Banksy loses legal battle with UK card firm over trademark 

Street artist was found to have acted in bad faith during fight to protect his anarchic creations

Banksy Graffiti 
Banksy Graffiti  Credit: Getty Images

As the multi-millionaire anarchic ‘guerilla’ graffiti artist, Banksy took great pleasure in declaring “copyright is for losers”.

But now the anonymous street artist has been stripped of a trademark for his most famous artwork, the “Flower Thrower”, because he failed to reveal his identity to judges and was found to have dishonestly conducted parts of his legal battle with a UK card company.

The ruling could see the Bristol artist’s other applications to protect legally his creations challenged in the UK, Europe and America.

In a scathing judgment following a two year fight with card makers Full Colour Black, three judges said Banksy had made freely available graffiti he secretly daubed on other people’s property and repeatedly insisted he did not want to use it on merchandise.

The panel, part of the European Union Intellectual Property Office, said: “Banksy has chosen to remain anonymous and for the most part to paint graffiti on other people’s property without their permission rather than to paint it on canvases or his own property.

“He has also chosen to be very vocal regarding his disdain for intellectual property rights… It must be pointed out that another factor worthy of consideration is that he cannot be identified as the unquestionable owner of such works as his identity is hidden; it further cannot be established without question that the artist holds any copyrights to graffiti.”

Andrew Gallagher, owner of art licensing company Full Colour Black who have won a copyright dispute with Banksy

In 2014, Banksy, represented by Pest Control Office Ltd, successfully applied for an EU trademark of the Flower Thrower nine years after it first appeared on a wall in Jerusalem.

The work also featured on the cover of his 2006 book, Wall and Piece, in which he mocked copyright. He then invited people to download his works for “amusement and activism”, but not for profit, insisting he would never merchandise his works through cards, mugs or T-shirts.

Many other companies have photographed his art on display in public before reproducing it on posters and in books.

Full Colour Black, which specialises in “the commercialisation of street art” and is owned by Andrew Gallagher and uses Banksy’s art, challenged his EU-wide trademark claiming he was not entitled to a trademark because he did not use it to trade or as a brand, but created it as artwork.

In October last year, Banksy suddenly opened a shop showing his works, including versions of the Flower Thrower, and offered it for sale online.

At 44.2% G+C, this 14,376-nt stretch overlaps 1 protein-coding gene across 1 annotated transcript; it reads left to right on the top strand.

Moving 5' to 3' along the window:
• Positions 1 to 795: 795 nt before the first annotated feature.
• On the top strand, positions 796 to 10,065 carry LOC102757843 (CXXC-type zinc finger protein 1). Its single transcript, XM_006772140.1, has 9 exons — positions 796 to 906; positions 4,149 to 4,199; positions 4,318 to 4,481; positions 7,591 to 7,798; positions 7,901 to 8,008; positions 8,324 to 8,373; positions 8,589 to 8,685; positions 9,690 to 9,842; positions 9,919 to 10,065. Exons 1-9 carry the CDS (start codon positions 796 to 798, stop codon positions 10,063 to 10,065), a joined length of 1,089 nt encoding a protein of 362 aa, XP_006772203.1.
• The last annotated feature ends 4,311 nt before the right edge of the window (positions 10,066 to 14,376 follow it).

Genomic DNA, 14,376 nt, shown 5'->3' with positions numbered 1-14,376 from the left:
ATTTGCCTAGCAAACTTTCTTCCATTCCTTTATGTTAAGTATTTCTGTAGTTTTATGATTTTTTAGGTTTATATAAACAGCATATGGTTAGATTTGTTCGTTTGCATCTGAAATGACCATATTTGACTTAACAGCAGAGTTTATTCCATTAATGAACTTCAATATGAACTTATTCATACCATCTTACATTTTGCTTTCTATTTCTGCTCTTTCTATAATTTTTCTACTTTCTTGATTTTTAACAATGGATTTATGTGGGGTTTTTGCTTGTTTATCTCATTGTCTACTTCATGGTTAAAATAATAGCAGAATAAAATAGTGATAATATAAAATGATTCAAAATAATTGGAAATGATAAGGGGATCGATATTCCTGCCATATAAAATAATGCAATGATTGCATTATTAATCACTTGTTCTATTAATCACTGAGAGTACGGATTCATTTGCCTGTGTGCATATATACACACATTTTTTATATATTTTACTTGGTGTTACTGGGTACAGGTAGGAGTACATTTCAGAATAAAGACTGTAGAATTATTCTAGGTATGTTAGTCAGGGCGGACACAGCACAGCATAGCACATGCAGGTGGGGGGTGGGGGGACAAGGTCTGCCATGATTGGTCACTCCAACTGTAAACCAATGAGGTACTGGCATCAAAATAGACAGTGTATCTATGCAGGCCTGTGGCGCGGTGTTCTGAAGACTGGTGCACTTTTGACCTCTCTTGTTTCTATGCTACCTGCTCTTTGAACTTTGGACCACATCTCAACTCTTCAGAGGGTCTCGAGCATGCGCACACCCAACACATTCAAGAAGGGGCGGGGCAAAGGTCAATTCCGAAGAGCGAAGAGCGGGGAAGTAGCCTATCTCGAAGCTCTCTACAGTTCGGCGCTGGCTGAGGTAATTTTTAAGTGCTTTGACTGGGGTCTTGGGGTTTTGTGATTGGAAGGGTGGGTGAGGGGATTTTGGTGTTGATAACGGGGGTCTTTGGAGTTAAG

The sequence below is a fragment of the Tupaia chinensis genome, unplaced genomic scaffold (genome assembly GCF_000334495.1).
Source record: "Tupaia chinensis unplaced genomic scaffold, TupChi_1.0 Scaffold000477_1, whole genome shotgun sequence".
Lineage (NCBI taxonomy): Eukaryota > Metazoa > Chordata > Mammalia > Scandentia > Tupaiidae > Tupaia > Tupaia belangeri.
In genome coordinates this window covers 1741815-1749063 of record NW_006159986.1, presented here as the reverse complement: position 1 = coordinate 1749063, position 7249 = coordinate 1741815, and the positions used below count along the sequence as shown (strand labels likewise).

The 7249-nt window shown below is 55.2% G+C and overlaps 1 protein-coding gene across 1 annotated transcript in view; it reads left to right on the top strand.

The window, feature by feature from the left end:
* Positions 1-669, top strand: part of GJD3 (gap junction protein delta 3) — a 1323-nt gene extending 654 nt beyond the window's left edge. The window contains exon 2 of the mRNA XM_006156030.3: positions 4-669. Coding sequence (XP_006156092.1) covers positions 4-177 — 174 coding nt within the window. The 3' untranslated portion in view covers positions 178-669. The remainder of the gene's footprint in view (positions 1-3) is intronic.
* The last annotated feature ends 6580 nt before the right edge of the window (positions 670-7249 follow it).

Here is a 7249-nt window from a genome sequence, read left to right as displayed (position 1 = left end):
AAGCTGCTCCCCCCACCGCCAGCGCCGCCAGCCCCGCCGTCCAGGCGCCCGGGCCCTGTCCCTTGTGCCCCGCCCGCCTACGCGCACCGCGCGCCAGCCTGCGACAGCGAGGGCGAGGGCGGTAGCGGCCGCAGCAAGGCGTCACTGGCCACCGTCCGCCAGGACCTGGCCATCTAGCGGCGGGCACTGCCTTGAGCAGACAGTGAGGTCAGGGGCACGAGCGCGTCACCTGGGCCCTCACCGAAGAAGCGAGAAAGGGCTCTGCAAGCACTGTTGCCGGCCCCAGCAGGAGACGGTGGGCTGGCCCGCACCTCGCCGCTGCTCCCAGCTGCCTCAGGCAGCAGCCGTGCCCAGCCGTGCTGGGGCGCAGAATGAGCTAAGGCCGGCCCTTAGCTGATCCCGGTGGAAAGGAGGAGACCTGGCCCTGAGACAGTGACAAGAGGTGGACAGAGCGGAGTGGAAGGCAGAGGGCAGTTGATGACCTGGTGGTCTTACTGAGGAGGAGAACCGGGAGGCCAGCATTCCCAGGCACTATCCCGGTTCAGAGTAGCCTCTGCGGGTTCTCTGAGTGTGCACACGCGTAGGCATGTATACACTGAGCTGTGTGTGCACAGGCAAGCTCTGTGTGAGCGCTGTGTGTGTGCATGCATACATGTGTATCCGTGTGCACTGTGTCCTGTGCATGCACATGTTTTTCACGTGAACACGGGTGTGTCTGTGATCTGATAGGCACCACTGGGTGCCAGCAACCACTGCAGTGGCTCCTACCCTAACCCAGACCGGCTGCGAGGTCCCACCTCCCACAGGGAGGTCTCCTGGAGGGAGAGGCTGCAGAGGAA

In an interview he said the shop’s works were created “for the sole purpose of fulfilling trademark categories” as part of his dispute, adding how they were created from a “not very sexy muse”.

The judges heard evidence suggesting Banksy had used the copyright of others, as well as declared “any advert in public space … is yours to take, re-arrange and re-use.”

Although the judges were only considering Banksy’s trademark, a mechanism designed for consumers to identify origins of goods and services, they noted that if ever he applied to exert rights over his graffiti using copyright laws, meant to protect artworks, “it would be quite difficult” to do so while he remained anonymous and relied only on a company to represent him in court.

Referring to the use of the Flower Thrower in his 2019 shop, they found “his intention was not to use the mark as a trademark to commercialise goods... but only to circumnavigate the law. These actions are inconsistent with honest practices.”

The trademark was declared “invalid” on the grounds of “bad faith”.

Aaron Wood, trademark attorney from Blaser Mills who represented the card company, said the ruling was “devastating” for Banksy.

“He will need to consider whether any of his trademarks for his artworks are actually valid,” he said. “In the EU he faces a string of further applications against his other trademarks.

“He has historically not taken action for copyright infringement against people using his images, in part that can be down to his view that copyright is for losers, but also due to his insistence people were free to use his work, but equally it could be because if he were to sue he would need to identify himself as the artist and the misty cloak of anonymity would slip away.”